Flanfire (Duggan Flanakin) is bringing LIFE to Austin music -- and telling the world how sweet it is!

Wednesday, February 28, 2007

Two Dads Who Rock!

Nathan Hamilton's Six Black Birds
Once upon a time Nathan Hamilton was winning folksinger awards at Kerrville (back in his Tuscola days). But deep down lay the soul of a rocker, as his band No Deal would prove over and over again (check out live at Floore's Country Store). With the release of "Six Black Birds," fans finally have the rock and roll record they have dreamed of. Thanks also to Whip In's Dipak Topiwala, executive producer extraordinaire, and to Sarah Bork Hamilton for her great eye.

Much as one likes his bluecountry "Texas Sapphires," and not forgetting his punkrock daze, Billy Brent Malkus is first of all an ABSOLUTE MUTHA of a rock'n'roll guitar player. Chepo Pena (who played with fellow Sapphire Rebecca Lucille Cannon in Sincola and also with David Garza) handles the bass, and Adam Tyner (Rockland Eagles) is on drums. Producers Darwin Smith and Erik Wofford add their magical touches, but the real extra energy here is provided by five-time rocker dad Matthew Mollica on the Hammond B3, farfiza and piano. You just gotta see these guys LIVE to get the full treatment!

Musically, this record R - O - C - K - S! But lyrically, Hamilton may have reached deeper into his own soul than ever before. Texas Music Magazine once said that, "Hamilton specializes in lyrics that expose the raw emotions and feelings of characters and the situations people find themselves in."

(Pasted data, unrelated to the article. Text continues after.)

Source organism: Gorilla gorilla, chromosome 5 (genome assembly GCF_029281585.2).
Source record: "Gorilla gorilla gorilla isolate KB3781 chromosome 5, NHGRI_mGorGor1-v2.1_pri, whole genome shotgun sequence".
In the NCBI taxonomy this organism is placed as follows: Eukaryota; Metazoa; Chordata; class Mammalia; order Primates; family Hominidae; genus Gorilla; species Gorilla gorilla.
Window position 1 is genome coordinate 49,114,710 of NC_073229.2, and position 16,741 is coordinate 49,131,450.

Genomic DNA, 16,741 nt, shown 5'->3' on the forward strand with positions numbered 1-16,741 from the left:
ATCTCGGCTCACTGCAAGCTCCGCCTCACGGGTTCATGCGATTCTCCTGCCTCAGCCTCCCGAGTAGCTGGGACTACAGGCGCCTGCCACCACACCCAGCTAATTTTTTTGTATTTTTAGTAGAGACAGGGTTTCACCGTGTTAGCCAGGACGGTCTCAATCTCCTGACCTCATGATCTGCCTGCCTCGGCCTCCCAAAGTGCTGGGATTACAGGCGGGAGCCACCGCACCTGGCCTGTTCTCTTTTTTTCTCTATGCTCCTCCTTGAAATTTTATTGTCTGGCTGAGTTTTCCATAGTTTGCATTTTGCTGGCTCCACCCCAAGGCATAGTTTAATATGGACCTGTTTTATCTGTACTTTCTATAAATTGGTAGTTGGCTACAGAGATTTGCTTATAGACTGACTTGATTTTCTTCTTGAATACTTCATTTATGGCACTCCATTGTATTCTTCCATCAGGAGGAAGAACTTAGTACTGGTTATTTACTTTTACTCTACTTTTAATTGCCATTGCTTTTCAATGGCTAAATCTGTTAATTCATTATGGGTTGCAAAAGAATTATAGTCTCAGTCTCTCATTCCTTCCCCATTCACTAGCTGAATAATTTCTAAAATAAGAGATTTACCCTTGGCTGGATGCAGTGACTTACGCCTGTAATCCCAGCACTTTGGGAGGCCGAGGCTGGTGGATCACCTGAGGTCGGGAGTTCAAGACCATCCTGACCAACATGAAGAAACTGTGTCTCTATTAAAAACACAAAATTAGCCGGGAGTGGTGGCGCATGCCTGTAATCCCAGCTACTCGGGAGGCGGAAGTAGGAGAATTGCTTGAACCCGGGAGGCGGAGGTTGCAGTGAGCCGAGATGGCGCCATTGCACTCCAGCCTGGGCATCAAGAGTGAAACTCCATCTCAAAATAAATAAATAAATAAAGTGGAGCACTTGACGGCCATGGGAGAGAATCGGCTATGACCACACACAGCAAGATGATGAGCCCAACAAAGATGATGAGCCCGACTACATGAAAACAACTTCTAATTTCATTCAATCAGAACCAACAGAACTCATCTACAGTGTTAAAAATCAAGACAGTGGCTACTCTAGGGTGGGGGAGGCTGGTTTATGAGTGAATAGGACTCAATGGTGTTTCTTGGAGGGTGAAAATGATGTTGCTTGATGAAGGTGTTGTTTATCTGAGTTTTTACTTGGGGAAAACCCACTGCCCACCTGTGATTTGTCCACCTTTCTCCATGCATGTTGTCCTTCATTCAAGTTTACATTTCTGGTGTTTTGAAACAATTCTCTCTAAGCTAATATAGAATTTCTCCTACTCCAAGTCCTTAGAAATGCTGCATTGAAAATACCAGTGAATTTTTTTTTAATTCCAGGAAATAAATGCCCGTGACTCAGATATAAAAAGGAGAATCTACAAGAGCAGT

Here, though, the raw emotions and feelings are his own -- and nowhere are the rough edges more sharply drawn than in the album's final (and only acoustic) cut, "Hanging On" -- "I fixed the hinge, stopped the squeak that kept me from a dead man's sleep, I kicked my shoe across the room to watch it fly and startle you, I saw a smile that you tried to hide, And the tension broke for just awhile."

Indeed, this entire collection of songs is largely about the rocky road of love that leaves us scared and broken and fearful and yet hopeful that somehow we can go on together despite all the terrible stuff we have said and even done -- that the faithfulness counts for something, that it can still be "you and me still hanging on." It's also about learning first why and then how we must love even our enemies else we can let our hatred consume everything we do love. [Remember, though, the artist's license to mix the real with that made up to get his point across, and do not read too much into things, puh-leeze!]